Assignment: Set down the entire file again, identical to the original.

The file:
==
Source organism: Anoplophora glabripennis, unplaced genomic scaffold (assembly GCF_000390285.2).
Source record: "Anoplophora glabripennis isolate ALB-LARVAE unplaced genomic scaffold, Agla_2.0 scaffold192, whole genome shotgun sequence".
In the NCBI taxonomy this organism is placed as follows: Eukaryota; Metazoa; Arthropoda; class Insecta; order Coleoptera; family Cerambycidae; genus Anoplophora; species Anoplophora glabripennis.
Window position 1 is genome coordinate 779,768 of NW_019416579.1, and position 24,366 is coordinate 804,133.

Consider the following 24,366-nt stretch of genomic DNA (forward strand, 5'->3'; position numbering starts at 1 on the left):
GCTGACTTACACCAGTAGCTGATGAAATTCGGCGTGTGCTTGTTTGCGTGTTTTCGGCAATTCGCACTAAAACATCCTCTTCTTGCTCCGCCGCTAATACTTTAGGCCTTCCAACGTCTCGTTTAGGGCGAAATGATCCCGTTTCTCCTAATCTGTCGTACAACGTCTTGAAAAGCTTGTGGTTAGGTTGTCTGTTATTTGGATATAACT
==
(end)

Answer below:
Source organism: Anoplophora glabripennis, unplaced genomic scaffold (assembly GCF_000390285.2).
Source record: "Anoplophora glabripennis isolate ALB-LARVAE unplaced genomic scaffold, Agla_2.0 scaffold192, whole genome shotgun sequence".
In the NCBI taxonomy this organism is placed as follows: Eukaryota; Metazoa; Arthropoda; class Insecta; order Coleoptera; family Cerambycidae; genus Anoplophora; species Anoplophora glabripennis.
Window position 1 is genome coordinate 779,768 of NW_019416579.1, and position 24,366 is coordinate 804,133.

Consider the following 24,366-nt stretch of genomic DNA (forward strand, 5'->3'; position numbering starts at 1 on the left):
GCTGACTTACACCAGTAGCTGATGAAATTCGGCGTGTGCTTGTTTGCGTGTTTTCGGCAATTCGCACTAAAACATCCTCTTCTTGCTCCGCCGCTAATACTTTAGGCCTTCCAACGTCTCGTTTAGGGCGAAATGATCCCGTTTCTCCTAATCTGTCGTACAACGTCTTGAAAAGCTTGTGGTTAGGTTGTCTGTTATTTGGATATAACT